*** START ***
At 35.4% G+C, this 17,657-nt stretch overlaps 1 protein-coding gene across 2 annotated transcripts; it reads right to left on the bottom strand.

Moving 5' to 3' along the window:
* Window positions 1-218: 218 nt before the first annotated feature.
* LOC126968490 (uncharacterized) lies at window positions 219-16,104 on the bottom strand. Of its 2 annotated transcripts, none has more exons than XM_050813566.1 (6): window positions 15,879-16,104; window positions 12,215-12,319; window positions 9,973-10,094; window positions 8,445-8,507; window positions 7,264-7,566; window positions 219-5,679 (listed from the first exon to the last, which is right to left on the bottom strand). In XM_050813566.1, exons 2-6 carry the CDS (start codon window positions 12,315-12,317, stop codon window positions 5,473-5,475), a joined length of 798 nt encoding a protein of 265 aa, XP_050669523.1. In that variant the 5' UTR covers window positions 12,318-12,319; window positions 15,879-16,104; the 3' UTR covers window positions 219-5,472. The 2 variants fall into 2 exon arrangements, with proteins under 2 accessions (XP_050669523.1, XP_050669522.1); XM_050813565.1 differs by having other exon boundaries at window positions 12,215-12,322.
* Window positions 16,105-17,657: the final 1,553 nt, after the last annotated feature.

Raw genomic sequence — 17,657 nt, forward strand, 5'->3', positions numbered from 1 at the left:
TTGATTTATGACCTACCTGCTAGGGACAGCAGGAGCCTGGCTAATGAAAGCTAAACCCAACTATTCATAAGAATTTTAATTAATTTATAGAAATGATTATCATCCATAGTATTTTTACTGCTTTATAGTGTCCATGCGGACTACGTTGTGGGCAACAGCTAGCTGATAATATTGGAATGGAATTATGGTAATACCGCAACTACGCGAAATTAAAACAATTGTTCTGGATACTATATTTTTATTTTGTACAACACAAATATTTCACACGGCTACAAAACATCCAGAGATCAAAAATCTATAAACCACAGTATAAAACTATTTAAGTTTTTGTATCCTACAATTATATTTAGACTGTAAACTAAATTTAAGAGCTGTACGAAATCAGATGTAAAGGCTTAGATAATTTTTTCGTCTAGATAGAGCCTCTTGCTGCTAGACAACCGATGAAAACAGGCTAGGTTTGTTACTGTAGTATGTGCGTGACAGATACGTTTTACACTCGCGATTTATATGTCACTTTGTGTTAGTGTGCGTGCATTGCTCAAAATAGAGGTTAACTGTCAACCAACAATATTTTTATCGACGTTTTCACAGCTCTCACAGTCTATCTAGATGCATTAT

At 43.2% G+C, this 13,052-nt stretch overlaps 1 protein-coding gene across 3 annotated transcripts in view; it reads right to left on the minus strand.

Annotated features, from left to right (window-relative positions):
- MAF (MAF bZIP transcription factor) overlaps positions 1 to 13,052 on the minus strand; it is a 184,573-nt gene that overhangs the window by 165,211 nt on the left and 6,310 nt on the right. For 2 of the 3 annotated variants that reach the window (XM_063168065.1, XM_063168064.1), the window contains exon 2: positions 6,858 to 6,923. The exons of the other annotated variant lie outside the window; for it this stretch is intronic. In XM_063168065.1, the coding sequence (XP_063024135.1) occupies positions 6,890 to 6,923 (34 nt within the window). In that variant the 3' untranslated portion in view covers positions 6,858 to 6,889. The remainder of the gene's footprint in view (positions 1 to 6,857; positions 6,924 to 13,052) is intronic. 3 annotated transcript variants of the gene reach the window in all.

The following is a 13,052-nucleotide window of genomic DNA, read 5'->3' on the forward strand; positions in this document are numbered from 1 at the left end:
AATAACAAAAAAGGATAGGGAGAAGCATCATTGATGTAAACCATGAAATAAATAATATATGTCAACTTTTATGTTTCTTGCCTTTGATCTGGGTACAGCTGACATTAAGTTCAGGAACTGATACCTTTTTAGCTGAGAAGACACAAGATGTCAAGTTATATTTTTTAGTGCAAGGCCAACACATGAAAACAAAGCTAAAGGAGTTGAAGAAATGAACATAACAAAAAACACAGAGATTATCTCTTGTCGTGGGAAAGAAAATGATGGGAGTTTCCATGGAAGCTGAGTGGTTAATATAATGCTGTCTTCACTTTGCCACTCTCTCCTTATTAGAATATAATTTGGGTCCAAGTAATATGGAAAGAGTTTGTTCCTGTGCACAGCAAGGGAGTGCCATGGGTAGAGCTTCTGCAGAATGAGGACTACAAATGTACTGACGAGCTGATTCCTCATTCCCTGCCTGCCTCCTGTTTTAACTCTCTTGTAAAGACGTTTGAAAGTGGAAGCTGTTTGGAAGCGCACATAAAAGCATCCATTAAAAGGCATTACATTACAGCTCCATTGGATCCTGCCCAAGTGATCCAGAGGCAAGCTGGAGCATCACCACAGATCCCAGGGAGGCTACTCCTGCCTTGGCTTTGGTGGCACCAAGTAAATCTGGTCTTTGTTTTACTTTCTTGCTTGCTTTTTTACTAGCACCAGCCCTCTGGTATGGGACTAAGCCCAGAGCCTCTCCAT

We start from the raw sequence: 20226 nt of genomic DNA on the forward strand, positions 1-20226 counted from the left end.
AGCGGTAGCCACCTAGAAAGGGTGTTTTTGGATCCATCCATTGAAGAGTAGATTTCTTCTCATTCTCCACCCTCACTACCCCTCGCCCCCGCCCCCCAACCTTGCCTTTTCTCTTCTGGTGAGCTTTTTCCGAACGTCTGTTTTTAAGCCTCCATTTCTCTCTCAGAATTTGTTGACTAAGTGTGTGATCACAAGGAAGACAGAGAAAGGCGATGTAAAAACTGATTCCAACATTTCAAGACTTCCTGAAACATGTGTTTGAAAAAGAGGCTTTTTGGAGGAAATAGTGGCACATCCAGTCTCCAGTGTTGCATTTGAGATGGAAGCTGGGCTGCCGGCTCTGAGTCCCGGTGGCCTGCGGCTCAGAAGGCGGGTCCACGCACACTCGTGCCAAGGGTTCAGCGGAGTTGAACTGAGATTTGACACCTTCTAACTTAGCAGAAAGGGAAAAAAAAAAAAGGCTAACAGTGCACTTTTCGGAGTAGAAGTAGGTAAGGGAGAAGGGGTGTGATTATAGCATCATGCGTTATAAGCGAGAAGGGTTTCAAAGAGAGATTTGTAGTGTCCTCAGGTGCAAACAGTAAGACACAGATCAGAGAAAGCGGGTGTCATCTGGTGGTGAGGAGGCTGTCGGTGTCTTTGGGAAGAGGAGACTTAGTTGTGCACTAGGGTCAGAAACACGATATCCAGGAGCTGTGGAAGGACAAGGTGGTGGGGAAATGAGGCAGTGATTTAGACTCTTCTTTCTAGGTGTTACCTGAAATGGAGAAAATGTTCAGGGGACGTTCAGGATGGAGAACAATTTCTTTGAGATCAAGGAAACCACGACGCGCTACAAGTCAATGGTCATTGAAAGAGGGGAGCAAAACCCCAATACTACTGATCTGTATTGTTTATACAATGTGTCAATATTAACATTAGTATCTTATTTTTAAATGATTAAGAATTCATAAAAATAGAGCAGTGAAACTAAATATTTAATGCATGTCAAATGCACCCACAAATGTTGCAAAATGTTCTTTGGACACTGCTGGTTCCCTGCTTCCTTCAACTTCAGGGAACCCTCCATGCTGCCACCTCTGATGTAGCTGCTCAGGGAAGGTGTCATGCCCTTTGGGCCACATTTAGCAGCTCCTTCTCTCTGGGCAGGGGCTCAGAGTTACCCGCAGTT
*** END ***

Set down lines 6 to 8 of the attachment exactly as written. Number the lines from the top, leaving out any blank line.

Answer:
Raw genomic sequence — 17,657 nt, forward strand, 5'->3', positions numbered from 1 at the left:
TTGATTTATGACCTACCTGCTAGGGACAGCAGGAGCCTGGCTAATGAAAGCTAAACCCAACTATTCATAAGAATTTTAATTAATTTATAGAAATGATTATCATCCATAGTATTTTTACTGCTTTATAGTGTCCATGCGGACTACGTTGTGGGCAACAGCTAGCTGATAATATTGGAATGGAATTATGGTAATACCGCAACTACGCGAAATTAAAACAATTGTTCTGGATACTATATTTTTATTTTGTACAACACAAATATTTCACACGGCTACAAAACATCCAGAGATCAAAAATCTATAAACCACAGTATAAAACTATTTAAGTTTTTGTATCCTACAATTATATTTAGACTGTAAACTAAATTTAAGAGCTGTACGAAATCAGATGTAAAGGCTTAGATAATTTTTTCGTCTAGATAGAGCCTCTTGCTGCTAGACAACCGATGAAAACAGGCTAGGTTTGTTACTGTAGTATGTGCGTGACAGATACGTTTTACACTCGCGATTTATATGTCACTTTGTGTTAGTGTGCGTGCATTGCTCAAAATAGAGGTTAACTGTCAACCAACAATATTTTTATCGACGTTTTCACAGCTCTCACAGTCTATCTAGATGCATTAT

At 43.2% G+C, this 13,052-nt stretch overlaps 1 protein-coding gene across 3 annotated transcripts in view; it reads right to left on the minus strand.